The Great Wall
Unlike any American blockbuster you've seen, a conservative movie with action set pieces that are actually inventive and thrilling enough to be worthwhile.
"Brave" is the latest animated film from Pixar, and therefore becomes the film the parents of the world will be dragged to by their kids. The good news is that the kids will probably love it, and the bad news is that parents will be disappointed if they're hoping for another Pixar groundbreaker. Unlike such brightly original films as "Toy Story," "Finding Nemo," "WALL-E" and "Up," this one finds Pixar poaching on traditional territory of Disney, its corporate partner. We get a spunky princess; her mum, the queen; her dad, the gruff king, an old witch who lives in the woods, and so on.
The princess is Merida (voice of Kelly Macdonald), seen in an action-packed prologue as a flame-haired Scottish tomboy whose life is changed by an early birthday gift of a bow, which quickly inspires her to become the best archer in the kingdom. Then we flash forward to Merida as a young lady of marriageable age, who is startled by request from Queen Elinor (Emma Thompson) to choose among three possible husbands chosen by her clan.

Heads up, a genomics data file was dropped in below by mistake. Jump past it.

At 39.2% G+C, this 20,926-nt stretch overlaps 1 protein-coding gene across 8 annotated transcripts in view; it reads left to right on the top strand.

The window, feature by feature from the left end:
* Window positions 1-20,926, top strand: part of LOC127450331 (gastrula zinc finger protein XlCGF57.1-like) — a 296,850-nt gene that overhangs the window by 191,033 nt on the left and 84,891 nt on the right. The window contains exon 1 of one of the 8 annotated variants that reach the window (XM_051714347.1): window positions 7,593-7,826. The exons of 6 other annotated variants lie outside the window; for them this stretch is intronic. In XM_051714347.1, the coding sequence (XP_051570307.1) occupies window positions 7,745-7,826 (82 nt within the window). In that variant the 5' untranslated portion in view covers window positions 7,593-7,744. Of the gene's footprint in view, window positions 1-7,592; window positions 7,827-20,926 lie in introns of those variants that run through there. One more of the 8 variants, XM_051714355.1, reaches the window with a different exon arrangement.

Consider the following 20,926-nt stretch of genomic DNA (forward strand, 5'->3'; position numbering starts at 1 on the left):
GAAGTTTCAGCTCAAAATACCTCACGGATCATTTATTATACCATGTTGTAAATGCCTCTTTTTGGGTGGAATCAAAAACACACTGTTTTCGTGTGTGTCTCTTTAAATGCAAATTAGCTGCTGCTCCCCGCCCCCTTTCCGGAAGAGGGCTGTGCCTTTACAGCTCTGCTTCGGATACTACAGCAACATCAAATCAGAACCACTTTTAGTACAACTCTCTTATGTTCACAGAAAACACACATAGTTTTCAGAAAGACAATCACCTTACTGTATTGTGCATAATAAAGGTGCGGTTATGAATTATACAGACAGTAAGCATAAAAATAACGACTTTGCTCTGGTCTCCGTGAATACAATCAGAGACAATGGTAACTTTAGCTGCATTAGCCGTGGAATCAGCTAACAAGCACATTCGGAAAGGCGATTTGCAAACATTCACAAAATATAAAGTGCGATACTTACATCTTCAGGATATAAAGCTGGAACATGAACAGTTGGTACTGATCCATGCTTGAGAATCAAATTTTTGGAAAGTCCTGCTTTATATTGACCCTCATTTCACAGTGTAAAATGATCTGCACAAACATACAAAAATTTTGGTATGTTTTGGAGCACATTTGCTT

Nothing doing, especially since all three candidates are doofuses. Merida leaps upon her trusty steed and flees into the forest, where her friends the will-o-the-wisps lead her to the cottage of a gnarled old witch (Julie Walters). She begs for a magic spell that will change Queen Elinor's mind, but it changes more than that: It turns Elinor into a bear. Witches never know how to stop when they're ahead.
Luckily, the magic spell comes with an escape clause. Merida has exactly two days to reverse the charm. After she and her mother absorb what has happened, they begin to work together and grow closer than ever, even though the queen cannot speak. There is a tricky complication. King Fergus (Billy Connolly) had his leg bitten off by a bear (in the prologue), and has been indisposed toward them ever since. Unsurprisingly, when he sees his wife as a bear, he fails to recognize her.
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